Collectively Speaking

Collectively Speaking Analogue Web Portal

Alicia discusses some of the artist collectives working in Wales at the moment


Cymraeg


Is it just me or does there seem to be an abundance of artist collectives and collective artist activity in Wales at the moment? From Ointment and the Real Institute to Blaengar, Cerbyd, Supersaurous and the more recently initiated Red Door 44 in Swansea, working together widens both the possibilities of practice and the practicalities of surviving as an artist.

Red Door 44, who came out of Swansea Met includes Philip Cheater, Elyse Alexandra Gwynn, Natasha Tresadern-Hill and others. They've got a disused space over the Labour Club on Wind Street and are using it to work in and to put on small exhibitions showing emerging Swansea based artists. Such spaces are critical in the ecosystem of an art community, offering un-established artists a chance to show work and participate in valuable critical exchange with a wider public. If these ground-level opportunities aren’t there, a place can feel closed off even if it has a host of established art institutions.

Working collectively can generate some terrifically interesting and creative work. The social exchange of working with other artists perhaps allows artists to think in directions that maybe they wouldn’t in their own individual practice. What is produced collectively is often very different from the work artists make on their own.

American photographer Larry Sultan, best known for his deeply personal photographs of his parents, Pictures from Home, worked with artist Mike Mandel for years producing, among other work, Evidence, a seminal work of American photography based around found and re-contextualised images. It explored a whole different set of ontological questions about photography that were a world away from the Sultan’s own work. I heard Sultan talk once and it was evident that he didn’t really get along with Mandel, but he recognized the value of what they did together and what he garnered from the relationship as an artist. There was something in the tensions between them that made for some great work.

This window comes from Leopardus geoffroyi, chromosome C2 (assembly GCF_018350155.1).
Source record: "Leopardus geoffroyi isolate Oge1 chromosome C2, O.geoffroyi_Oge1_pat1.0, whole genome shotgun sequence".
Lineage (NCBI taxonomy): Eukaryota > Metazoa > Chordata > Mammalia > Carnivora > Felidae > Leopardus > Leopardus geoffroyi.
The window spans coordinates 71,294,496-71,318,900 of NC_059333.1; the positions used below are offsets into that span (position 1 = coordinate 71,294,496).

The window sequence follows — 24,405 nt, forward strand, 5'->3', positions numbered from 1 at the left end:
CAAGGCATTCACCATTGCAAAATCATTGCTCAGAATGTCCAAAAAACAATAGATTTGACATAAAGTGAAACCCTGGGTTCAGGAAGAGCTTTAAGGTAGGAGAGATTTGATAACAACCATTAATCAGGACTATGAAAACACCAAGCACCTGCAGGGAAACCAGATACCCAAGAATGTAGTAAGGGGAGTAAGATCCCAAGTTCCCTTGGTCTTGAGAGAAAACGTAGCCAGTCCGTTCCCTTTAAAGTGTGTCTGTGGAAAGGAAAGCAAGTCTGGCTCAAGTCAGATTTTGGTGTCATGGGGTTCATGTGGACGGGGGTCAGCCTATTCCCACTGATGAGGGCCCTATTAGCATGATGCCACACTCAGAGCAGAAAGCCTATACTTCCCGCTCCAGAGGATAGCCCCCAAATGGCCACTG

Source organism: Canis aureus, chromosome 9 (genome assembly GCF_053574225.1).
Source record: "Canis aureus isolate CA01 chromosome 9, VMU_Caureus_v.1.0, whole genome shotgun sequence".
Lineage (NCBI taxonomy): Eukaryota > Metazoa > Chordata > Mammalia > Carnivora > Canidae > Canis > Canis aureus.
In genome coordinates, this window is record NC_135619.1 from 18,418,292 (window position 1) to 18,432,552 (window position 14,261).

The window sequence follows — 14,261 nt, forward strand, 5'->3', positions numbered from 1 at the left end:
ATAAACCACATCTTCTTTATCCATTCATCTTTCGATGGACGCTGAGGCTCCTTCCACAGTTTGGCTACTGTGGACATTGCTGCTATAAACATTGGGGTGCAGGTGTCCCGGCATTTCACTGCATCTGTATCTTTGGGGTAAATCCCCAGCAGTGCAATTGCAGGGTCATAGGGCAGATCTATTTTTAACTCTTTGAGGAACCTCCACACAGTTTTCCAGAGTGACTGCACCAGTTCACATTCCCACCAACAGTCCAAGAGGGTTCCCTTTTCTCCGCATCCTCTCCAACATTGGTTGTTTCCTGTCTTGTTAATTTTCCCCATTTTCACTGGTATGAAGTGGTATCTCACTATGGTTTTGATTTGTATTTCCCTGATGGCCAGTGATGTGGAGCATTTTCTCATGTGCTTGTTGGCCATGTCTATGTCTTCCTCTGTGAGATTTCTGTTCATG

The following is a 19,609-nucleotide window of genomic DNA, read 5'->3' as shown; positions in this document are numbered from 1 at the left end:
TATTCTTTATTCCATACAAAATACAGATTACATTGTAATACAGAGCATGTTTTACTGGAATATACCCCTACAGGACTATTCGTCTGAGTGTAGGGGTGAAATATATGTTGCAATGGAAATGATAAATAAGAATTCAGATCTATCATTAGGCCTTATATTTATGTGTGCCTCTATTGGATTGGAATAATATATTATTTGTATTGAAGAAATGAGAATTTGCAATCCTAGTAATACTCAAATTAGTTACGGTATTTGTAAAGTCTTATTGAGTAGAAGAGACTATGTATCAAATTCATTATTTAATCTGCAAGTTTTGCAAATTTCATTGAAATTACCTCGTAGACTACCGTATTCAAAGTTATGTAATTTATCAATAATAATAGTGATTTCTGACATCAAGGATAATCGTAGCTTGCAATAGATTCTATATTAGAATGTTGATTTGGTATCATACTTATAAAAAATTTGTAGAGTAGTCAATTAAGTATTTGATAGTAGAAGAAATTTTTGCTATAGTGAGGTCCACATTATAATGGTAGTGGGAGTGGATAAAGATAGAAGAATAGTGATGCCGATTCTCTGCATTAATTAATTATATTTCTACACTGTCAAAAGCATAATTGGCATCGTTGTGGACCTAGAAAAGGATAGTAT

Social exchange lies at the root of all artwork—it is in essence a form of communication. Does working as a group extend the social nature of art? With the rise of participatory and socially-engaged practice, the social is an increasingly explicit and important element of artistic practice. Could this be feeding collective working? It’s interesting to think about. Are we more social the more we are together?

So for your next collective encounter, come along to Oriel Davies on Friday 22 June and Saturday 23 June for the Real Institute’s Analogue Web Portal, which will take place as part of the Oriel Davies Open. Axisweb and Oriel Davies have commissioned the event from the Real Institute. It marries the real to the virtual in a ‘groundbreaking’ new web service. True to their name, Real Institute will make anything you desire from the web real (well maybe not anything…), giving it material form. The digital will return to analogue as a team of ‘experts’ provide the information you need. It’s a nice twist on our over-engagement with the immaterial world of the web, grounding us back in time and space and reminding us that social exchange is best in the flesh.


Contributed by Alicia Miller

Alicia is the Axisweb Associate in Wales. She is based in Ceredigion and is currently working on a doctorate about the history of SPACE Studios in London.

Alicia Miller's staff profile on Axisweb